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Strictly Come Dancing star Robin Windsor talks to ME & MY MONEY

Uplifting: Robin with Lisa Riley on Strictly Come Dancing in 2012

Strictly Come Dancing star Robin Windsor was once paid £5,000 a minute to dance the cha-cha-cha. Windsor, a professional dancer on the hit BBC show, tells Donna Ferguson he earned £10,000 for a two-minute dance at an event in Mauritius in 2013. 

As the nation gears up for the return of Strictly to our screens in just 13 days’ time, the 42-year-old has been touring the UK with other Strictly professionals to celebrate the 25th anniversary of Burn The Floor, a ballroom dancing theatre show. 

Robin recently started giving motivational speeches and organising corporate team-building programmes. For more information, visit officialrobinwindsor.com. 

What did your parents teach you about money? 

I grew up with my mum and stepdad. My mum was a great advocate for saving and working hard. She worked an awful lot of hours in a petrol station and earned very little. She would give me half of her salary each week so that I was able to have my dance lessons. She knew that it was what made me happy and she knew I had a talent. I owe her everything. 

Unfortunately, although my mum always told me to put half my money away, I’ve always been bad at saving. I think it is because I grew up with so little. Once I did start to earn, I began to spend.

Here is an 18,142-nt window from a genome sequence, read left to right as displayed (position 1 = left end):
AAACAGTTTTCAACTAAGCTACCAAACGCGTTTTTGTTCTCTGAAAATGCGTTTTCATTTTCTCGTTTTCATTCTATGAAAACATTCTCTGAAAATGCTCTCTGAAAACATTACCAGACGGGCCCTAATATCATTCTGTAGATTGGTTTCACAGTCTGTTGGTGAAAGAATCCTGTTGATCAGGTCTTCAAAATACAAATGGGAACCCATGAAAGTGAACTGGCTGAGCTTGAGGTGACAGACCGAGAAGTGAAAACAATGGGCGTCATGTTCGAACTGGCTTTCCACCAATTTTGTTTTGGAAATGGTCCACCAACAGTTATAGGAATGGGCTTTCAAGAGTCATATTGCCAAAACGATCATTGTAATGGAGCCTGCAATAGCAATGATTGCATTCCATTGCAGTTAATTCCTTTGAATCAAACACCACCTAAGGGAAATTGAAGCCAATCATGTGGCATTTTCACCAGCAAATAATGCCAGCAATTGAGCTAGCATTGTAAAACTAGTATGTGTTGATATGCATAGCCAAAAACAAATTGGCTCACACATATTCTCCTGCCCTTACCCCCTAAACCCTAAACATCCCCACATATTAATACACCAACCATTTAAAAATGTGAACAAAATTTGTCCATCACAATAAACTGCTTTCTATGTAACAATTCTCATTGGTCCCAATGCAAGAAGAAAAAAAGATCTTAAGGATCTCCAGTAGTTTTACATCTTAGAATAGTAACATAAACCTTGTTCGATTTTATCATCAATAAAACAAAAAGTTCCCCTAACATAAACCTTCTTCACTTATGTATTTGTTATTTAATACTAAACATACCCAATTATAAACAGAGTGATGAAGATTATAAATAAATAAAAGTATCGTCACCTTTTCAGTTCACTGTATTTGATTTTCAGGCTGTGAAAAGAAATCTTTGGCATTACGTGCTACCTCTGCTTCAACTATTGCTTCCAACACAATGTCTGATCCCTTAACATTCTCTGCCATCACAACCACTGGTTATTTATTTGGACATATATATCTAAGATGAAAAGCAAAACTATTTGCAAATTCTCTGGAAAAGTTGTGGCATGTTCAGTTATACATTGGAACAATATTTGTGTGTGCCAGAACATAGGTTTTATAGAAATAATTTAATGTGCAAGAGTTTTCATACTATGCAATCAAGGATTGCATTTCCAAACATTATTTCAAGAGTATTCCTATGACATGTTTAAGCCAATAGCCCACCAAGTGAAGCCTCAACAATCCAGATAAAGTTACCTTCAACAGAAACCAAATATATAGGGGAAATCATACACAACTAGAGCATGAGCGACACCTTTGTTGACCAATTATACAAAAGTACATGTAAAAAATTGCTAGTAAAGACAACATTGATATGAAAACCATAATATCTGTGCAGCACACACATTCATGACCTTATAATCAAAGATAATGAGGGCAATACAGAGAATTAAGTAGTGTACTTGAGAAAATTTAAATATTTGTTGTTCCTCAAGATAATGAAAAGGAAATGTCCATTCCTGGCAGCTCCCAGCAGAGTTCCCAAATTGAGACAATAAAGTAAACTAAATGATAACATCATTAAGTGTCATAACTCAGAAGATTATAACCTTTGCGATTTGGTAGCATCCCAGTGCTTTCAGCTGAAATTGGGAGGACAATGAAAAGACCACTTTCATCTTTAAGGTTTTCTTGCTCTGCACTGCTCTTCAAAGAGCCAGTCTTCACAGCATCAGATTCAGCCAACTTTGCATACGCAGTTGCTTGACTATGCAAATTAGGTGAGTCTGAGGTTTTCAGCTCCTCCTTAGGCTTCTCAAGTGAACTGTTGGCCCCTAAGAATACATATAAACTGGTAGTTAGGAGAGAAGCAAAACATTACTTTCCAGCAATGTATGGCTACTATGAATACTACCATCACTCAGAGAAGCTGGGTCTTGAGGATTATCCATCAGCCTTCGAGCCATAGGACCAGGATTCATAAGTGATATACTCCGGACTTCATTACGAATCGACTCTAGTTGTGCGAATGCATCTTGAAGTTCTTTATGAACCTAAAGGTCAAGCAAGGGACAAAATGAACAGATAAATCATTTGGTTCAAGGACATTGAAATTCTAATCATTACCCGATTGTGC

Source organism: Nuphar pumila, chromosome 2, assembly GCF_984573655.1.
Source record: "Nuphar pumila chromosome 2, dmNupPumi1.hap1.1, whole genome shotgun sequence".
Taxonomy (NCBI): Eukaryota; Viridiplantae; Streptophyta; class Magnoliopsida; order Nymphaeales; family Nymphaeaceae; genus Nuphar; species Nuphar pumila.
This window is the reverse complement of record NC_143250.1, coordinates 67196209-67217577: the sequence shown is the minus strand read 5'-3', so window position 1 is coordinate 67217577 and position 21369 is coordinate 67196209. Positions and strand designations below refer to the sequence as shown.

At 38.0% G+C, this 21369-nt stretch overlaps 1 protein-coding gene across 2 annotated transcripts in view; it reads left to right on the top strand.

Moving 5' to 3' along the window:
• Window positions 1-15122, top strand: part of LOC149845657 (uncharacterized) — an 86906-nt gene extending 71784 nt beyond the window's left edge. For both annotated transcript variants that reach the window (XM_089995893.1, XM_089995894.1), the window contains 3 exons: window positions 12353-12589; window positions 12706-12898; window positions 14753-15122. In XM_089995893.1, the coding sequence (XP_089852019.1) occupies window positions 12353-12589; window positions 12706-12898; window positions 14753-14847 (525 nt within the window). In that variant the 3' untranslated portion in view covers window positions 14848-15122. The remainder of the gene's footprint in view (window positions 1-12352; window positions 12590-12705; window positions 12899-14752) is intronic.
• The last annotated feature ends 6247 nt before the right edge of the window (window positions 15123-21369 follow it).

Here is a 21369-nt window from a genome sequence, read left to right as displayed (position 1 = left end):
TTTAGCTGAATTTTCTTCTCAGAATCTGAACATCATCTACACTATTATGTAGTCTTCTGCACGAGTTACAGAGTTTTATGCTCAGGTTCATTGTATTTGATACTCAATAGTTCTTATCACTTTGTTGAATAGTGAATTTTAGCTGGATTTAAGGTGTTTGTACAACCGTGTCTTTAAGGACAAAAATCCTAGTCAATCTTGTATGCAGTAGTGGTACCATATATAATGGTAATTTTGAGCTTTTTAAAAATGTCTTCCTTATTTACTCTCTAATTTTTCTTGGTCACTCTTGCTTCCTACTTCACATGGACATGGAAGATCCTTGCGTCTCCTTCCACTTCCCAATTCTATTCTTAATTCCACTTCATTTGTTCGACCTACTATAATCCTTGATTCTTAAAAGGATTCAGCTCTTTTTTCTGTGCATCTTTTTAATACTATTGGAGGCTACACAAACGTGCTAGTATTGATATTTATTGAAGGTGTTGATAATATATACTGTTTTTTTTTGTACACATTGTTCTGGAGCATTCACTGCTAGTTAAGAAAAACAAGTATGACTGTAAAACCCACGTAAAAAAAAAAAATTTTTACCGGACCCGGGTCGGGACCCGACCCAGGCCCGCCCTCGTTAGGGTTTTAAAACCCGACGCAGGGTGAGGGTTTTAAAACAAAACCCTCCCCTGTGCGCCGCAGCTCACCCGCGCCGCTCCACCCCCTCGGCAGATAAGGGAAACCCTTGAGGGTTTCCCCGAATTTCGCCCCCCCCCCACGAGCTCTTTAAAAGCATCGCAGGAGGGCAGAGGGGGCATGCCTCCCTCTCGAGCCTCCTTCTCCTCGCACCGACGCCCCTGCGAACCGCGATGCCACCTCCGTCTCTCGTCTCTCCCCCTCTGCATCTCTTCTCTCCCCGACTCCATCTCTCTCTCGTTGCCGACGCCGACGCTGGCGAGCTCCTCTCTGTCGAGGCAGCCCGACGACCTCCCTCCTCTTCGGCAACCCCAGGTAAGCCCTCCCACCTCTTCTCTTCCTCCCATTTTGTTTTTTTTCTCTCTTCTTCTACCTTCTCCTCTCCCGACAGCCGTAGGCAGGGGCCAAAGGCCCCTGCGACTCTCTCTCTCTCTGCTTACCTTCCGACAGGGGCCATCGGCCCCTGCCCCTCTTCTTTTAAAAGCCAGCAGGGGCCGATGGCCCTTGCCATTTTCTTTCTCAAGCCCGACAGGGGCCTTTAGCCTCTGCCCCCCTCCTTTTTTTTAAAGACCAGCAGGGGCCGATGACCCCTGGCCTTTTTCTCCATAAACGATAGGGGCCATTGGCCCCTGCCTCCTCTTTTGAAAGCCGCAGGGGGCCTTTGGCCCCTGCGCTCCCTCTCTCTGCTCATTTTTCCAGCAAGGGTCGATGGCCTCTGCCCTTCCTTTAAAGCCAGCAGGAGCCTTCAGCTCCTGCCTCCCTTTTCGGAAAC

Have you ever struggled to make ends meet? 

Yes. When I was 16, I moved to London to take part in dance rehearsals and competitions. I wanted to make it on my own. My mum had done so much for me, I didn’t want to ask her for any more money. So I took several jobs, working in a Barratts shoe shop, in bars and in hotel kitchens washing dishes until three o’clock in the morning. All this while still doing my rehearsing and practising. I’d get about four or five hours of sleep each night. 

I remember going to the Lidl store in Streatham, South London, at the end of the day with my dance partner to catch all of the stuff they had reduced to get rid of. 

There were days we had to choose between practising and earning enough money to eat. And we used to choose to rehearse. We’d be living sometimes on just beans on toast. I became very thin. 

That period lasted for two to three years. I started using credit cards to make ends meet and getting into debt. I didn’t want to tell my mother, but eventually things got so bad I had to. She bailed me out and I decided I just couldn’t make it as a dancer – so I got a full-time job selling shoes. 

How did you turn your fortunes around? 

I bumped into my old dance partner. I told her how much I missed dancing. She invited me to put together some routines that we could do together on cruise ships. I agreed and we sent off some audition tapes to all the cruise liners. 

That’s when my dance partner got a phone call from the producer of ballroom dancing theatre show Burn The Floor, asking if we wanted to join it. Of course, we said yes. And from that day forward, our lives changed. 

Have you ever been paid silly money?